Ascent of Mount Guyot on 2019-06-08

Climber: Garth Brown

Others in Party:Can't Find ClimberID br>Steve C.
Date:Saturday, June 8, 2019
Ascent Type:Successful Summit Attained
Peak:Mount Guyot
    Location:USA-North Carolina/Tennessee
    Elevation:6621 ft / 2018 m

Ascent Trip Report

A friend and I decided that we wanted to try and summit Mt. Guyot, which would be straightforward. Then in studying the maps, we saw several other peaks nearby (well that is relative) and we decided to do something absolutely stupid. We set a goal of doing 7 of the 12 peaks over 6,000 feet in one day (as recognized by Southern Above 6000). Well we did it, but it sure was not the smartest decision we could make. Unless someone is an ultra-marathoner, I would never recommend that hike to anyone.

We ended up with three people and left the parking lot at Cosby Campground at 5 AM heading up the snake den trail with headlamps. We made it to the AT and then headed south towards the first objective, Old Black. After 7.5 miles, we headed southeast to bushwhack to the summit. Going up Old Black was a very thick bushwhack through a lot of briars. The briars were so thick that you could not see someone 5 feet away. Unless someone came with a chainsaw to clear off the brush on the top, you could not even see the ground and hence no cairn exists. Once on the summit, we had to stand on fallen trees to see above the briars and with the clouds there was no view.

We then took a bearing south to head back to the AT and once on the trail, we headed to the next objective, Mt. Guyot. Once we were just north of the summit, we took a bearing and headed south. It was a steep hike, but compared to Old Black, it was more off trail hiking than bushwhacking. We found the cairn and benchmark without much difficulty. We then headed northwest back to the AT and headed south.

As we were heading south on the AT, we stopped at the Tri-Corners shelter to refill on water. We continued south towards Mt. Sequoyah. This was the easiest summit to find as the summit and cairn is about 10 feet off the trail. After this we headed back north towards Mt. Chapman.

As we were on the AT near the summit of Mt. Chapman, we kept an eye out for the best place to get through the deadfall. We eventually found a place and headed west to the summit. It was a rough bushwhack through a mix of deadfall and briars. The cairn was harder to find in the middle of briars. We then headed east back to the AT.

At this point, it was 12:30 and the smart thing to do would have been to head the 11 miles directly back to Cosby with 4 of the 12 peaks over 6,000 ft. in the Smokes. We could have been down and had a nice early dinner on the way home and we would have done a long hike. Nope, we decided to be stupid. After Mt Chapman we headed north back to Tri-Corners and east on the Balsam Mt. trail. We opted for Mt. Yonaguska over Tricorner Knob as its a few feet taller. We then found a very small break in the trees and headed northeast to the summit. It was a tough bushwhack with a mix of briars and deadfall. Once near the summit, the cairn on Mt. Yonaguska was straightforward to find. We also found flagging tape and followed it most of the way back down heading west to the trail.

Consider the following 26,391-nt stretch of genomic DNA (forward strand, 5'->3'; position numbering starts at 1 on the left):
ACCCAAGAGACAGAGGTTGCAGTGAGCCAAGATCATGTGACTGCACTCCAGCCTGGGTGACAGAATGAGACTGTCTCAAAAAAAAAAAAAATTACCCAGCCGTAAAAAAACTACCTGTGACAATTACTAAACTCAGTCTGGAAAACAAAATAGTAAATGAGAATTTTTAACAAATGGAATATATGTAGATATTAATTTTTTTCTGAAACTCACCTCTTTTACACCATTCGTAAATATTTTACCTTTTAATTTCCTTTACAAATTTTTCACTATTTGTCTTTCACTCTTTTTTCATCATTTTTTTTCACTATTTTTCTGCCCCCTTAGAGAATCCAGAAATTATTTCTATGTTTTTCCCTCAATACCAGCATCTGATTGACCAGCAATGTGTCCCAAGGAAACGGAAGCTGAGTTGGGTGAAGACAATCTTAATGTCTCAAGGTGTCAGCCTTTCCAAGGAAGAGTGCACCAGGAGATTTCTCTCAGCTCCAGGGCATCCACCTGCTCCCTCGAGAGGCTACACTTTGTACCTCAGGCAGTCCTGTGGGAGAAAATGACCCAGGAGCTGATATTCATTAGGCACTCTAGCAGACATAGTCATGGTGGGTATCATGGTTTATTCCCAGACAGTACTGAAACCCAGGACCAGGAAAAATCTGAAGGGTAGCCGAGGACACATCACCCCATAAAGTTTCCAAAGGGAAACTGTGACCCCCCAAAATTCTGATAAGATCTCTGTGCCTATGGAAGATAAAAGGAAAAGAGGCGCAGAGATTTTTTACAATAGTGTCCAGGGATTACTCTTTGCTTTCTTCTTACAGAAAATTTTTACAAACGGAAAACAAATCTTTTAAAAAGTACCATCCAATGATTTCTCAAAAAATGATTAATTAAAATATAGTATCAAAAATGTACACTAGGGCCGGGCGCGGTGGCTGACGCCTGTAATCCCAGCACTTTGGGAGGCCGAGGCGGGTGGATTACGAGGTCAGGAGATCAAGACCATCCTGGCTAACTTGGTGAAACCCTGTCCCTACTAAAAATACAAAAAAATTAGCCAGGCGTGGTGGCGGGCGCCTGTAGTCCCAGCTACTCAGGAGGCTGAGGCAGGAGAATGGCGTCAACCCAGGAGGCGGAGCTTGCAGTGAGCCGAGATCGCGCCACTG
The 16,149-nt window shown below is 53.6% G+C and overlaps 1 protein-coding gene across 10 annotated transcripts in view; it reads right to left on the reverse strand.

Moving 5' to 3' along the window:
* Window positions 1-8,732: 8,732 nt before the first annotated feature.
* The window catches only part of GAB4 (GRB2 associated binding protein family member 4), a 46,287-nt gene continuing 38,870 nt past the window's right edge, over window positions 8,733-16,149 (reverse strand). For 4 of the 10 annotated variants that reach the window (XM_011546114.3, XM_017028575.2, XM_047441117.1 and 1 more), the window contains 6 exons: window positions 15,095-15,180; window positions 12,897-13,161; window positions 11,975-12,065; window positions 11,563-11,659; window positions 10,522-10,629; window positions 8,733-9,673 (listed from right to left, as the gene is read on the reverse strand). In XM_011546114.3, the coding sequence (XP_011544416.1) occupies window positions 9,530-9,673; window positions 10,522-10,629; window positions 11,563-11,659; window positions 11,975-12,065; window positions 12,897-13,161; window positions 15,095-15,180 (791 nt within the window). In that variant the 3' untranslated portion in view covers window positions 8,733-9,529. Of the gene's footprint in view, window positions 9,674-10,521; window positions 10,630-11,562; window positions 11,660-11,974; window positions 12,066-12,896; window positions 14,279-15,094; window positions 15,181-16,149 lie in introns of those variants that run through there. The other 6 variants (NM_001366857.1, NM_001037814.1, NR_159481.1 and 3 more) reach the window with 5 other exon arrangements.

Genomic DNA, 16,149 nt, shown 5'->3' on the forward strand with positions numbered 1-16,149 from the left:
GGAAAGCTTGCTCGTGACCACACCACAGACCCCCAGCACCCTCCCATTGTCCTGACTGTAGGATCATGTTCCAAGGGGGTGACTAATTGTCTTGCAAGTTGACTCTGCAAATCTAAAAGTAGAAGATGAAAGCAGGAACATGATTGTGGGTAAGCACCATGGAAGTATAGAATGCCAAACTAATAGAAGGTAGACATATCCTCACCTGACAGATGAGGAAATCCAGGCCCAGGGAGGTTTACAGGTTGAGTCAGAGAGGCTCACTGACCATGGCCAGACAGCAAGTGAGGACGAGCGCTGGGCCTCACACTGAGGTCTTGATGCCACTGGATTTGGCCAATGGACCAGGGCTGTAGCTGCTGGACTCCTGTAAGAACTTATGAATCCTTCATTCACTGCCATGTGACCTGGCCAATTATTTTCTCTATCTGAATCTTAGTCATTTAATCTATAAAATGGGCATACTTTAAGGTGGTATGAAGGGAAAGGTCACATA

Once back on Balsam Mt. trail, we headed east to a sharp bend where the dilapidated Hyatt Ridge trail was found. The trail is no longer maintained and was filled with a lot of deadfall that we had to go around. We followed this south and some flagging for about 3/4 of a mile until the trail really seemed to head down and going away from the summit. At this point, we were worried that we were on the wrong trail as it was going down as we were losing a lot of elevation. We headed up the hill to the ridge line and followed that heading south. It took a while, but we finally found the cairn marking the summit of Marks Knob. We also found flagging and followed this to the west back to the dilapidated Hyatt ridge trail and then a mile north to the Balsam Mt. trail.

At this point, we really should have turned around and been good with 6 of the 12 peaks. Nope, we continued to head further east away from the car towards Luftee Knob. We went until we were just south of the peak and headed north off the trail. We were tired, so the mixed bushwhack took some effort. We found the cairn on the summit and were happy to be there. It was 5:30 in the afternoon and we had been going for about 12 hours. We followed some flagging east off the summit until we were back on The Balsam Mt trail.

Now came the hard part of having to return back to the car and go about 12 miles. That really took its toll and slowed us down. Heading north on the AT, we had to climb past Guyot and we really slowed down. Then on the Snake Den trail, one in our group was in fear of hurting a knee and was unable to put much weight on it. This brought the pace down to a crawl and severely slowed us down. We finally made it back to the car about 2:30 AM and had been out for more than 22 hours.

While we can now say we did seven of the peaks, it for sure was not the smartest thing we have ever done. Our GPS put us at about 36 miles.

I guess that is what makes people outliers.
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Mt Guyot (2019-06-08). Photo by Garth Brown.
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Summary Total Data
    Route Conditions:
Maintained Trail, Unmaintained Trail, Bushwhack
    Gear Used:

Other Photos

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Mt Guyot (2019-06-08). Photo by Garth Brown.
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Old Black before Guyot (2019-06-08). Photo by Garth Brown.
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main part of GPS Track (2019-06-08). Photo by Garth Brown.
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Luftee Knob well after Guyot (2019-06-08). Photo by Garth Brown.
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